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By Wendell Barnhouse | wendell@big12sports.com
Big12Sports.com Correspondent


This just in: The Big 12 Conference will have a competitor at the Final Four.

As anyone familiar with Your Humble Correspondent’s history of incorrect predictions can attest, YHC lacks inside information, a crystal ball or a time machine. So this isn’t about forecasting that the Big 12 will have a team or teams survive until the final weekend of March Madness.

Iowa State first-year coach Fred Hoiberg will be in Houston during Final Four weekend. He’s one of four coaches who have survived and advanced to the free throw final four - the “Shots From The Heart” free throw tournament that has been held this season as a fund-raising tool for the American Heart Association.

Here’s how the competition works: Each coach shoots 25 free throws. The first 20 are worth one point, the next four two points, and the 25th is worth three points. The coach with the highest score advances.

In the “regional finals” this week, Hoiberg and New Mexico coach Steve Alford went overtime. Each made all 25 free throws so the tiebreaker was a shoot-til-you miss contest. Alford, who had defeated Texas Tech’s Pat Knight in the second round, made 52 consecutive free throws.

Hoiberg nearly doubled that, making 102 in a row. In the first four rounds, Hoiberg had made all 25 of his attempts so overall he made 202 in a row before missing.

“I’ve rebounded for Fred twice,” Mike Green, Iowa State’s associate director of athletics communications, told the Des Moines Register. “He doesn’t even warm up. He doesn’t dribble, just shoots. A manager spotted for him when he made the 102, and said it almost seemed impossible, but I believe it. He really is that good a shooter, still.

“One time he made all 25 while he was holding his practice plan in his left hand.”

Hoiberg will face Albany coach Will Brown in the semifinals. The other semifinal will match Arizona’s Sean Miller against UNC-Wilmington’s Buzz Peterson.

The Mayor has always been A Shooter. He made 84.4 percent of his free throws during his four-year Iowa State career. During his 541-game NBA career, he was 85.4 from the line.

This Shots From The Heart promotion has personal meaning for Hoiberg.

He was born with an abnormal aortic valve that eventually led to an aneurism in his aorta and required open heart surgery to correct. A routine life insurance check-up led to a life-saving procedure.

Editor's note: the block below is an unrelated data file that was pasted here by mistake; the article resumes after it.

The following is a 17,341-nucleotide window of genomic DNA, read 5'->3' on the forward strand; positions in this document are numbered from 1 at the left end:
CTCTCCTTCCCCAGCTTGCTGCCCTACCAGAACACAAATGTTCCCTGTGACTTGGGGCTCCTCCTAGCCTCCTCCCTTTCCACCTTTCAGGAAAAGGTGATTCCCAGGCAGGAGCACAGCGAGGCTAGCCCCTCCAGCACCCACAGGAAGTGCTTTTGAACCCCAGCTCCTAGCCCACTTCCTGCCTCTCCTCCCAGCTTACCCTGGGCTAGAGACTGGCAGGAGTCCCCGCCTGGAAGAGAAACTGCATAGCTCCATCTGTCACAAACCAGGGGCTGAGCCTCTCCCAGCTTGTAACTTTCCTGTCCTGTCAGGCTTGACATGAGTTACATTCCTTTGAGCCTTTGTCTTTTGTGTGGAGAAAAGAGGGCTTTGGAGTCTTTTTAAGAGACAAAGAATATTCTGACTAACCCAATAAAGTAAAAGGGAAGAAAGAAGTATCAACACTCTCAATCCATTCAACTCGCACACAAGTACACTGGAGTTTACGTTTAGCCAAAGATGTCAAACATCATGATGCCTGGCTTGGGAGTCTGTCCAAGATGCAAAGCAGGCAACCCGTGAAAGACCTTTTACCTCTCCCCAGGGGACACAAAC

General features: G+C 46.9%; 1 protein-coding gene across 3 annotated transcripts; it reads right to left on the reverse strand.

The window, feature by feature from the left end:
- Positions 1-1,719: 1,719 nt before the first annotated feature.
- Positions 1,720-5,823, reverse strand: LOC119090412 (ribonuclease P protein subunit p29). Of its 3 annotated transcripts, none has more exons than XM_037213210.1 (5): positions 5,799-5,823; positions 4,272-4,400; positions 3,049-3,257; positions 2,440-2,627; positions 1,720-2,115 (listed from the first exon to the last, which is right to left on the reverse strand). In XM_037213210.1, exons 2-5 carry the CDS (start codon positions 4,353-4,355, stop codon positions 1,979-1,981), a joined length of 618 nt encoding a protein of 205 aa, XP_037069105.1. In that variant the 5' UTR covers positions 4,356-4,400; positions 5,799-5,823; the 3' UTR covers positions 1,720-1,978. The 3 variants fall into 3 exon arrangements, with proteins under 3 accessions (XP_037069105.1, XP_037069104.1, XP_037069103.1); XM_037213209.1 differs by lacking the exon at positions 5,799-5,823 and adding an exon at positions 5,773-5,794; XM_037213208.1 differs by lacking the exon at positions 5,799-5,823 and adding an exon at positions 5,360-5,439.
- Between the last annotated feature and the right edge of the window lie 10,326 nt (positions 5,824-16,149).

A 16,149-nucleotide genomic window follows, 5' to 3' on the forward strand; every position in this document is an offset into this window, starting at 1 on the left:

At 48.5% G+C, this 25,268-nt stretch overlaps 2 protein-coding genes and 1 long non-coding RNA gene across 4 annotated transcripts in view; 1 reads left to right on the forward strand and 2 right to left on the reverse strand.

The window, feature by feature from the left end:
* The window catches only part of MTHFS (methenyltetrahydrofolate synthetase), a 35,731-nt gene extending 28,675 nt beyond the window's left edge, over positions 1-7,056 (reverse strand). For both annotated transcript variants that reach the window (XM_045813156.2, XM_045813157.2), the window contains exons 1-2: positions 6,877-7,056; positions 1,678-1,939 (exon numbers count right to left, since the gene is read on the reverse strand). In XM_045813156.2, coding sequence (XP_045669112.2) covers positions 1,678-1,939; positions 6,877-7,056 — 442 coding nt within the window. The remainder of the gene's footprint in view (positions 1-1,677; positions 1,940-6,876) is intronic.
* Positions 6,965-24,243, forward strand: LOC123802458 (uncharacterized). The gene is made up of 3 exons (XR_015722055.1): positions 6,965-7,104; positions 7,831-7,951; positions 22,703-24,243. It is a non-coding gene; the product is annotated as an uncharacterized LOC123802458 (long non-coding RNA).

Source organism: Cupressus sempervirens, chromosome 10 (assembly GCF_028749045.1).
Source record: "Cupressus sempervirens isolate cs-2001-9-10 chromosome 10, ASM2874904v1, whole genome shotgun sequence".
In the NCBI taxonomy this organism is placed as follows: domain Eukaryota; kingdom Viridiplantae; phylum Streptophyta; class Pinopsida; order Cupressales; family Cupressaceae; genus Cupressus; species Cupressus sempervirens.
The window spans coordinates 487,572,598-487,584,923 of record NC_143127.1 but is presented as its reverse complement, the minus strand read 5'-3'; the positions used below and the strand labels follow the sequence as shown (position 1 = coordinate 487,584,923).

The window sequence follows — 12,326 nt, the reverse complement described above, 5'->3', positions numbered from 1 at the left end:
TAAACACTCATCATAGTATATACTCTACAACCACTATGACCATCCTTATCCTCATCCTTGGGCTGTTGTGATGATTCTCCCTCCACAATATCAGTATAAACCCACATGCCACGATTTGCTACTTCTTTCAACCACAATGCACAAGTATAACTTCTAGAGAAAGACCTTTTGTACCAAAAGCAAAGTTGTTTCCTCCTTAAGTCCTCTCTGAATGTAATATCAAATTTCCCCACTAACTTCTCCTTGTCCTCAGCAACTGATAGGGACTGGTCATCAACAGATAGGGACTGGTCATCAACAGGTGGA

“I was basically playing in the NBA with a time bomb ticking in my chest,” Hoiberg said this week. “This is an important cause for me. I’m one of the millions of people around the world who lives with heart disease. I’m important and blessed to still be around. It’s important for me to spread awareness and raise money.”

Seven and counting
In 15 seasons, Kansas has won or shared 11 regular-season Big 12 titles. With their 64-51 victory over Texas A&M Wednesday night, the Jayhawks clinched at least a tie for the top this season. KU has finished in first place seven consecutive seasons.

“It’s amazing,” coach Bill Self said.

Yes it is. So is Self’s success. He has won seven titles in eight seasons at Kansas. Roy Williams won nine in 15 years and Phog Allen won 24 in 39 seasons. In the last 13 seasons, Self has won 11 conference titles. The other two years, he finished second.

The seven consecutive titles is the longest streak by a team in a Big Six conference since UCLA claimed 13 straight titles from 1967-79. (Gonzaga has won 11 consecutive West Coast Conference titles.)

After defeating the Aggies, Kansas players looked at but didn’t hoist the championship trophy in the locker room. Before doing a post-game interview, Marcus Morris removed the championship t-shirt he and his teammates were wearing. The Jayhawks play at Missouri Saturday and a victory would assure them sole possession of first place.

“Coach said, ‘Congratulations,’ when we walked off the court,” Morris said. “But it’s not over. We’ve got to go to Missouri and win. That’s when we’d probably really have a conversation in the locker room congratulating players.”

Senior Night Sacrifice
Texas Tech senior David Tairu gave up his starting spot during Senior Night so that fellow senior Wally Dunn could make the first start of his career. The symbolic gesture turned out to be a strategic success. Dunn scored 15 points to help the Red Raiders defeat Oklahoma State, 84-58, Wednesday night.

“I just love Wally Dunn,” said Tairu, who came off the bench to score 17. “He’s like my brother.”

The lineup change was last-minute. Tairu, one of six seniors on the team, approached coach Pat Knight and made the suggestion.

“You’ll remember this game forever, for the rest of your life.,” Knight said. “You’ll forget about a lot of the others. I don’t remember a lot of my games my senior year, but I remember senior night, I can tell you the last play I had, who we played and everything. That’s the great thing about this. Years from now they’ll forget overall that it was a tough season, but they’ll have this great memory, which was big for them. They deserve it.”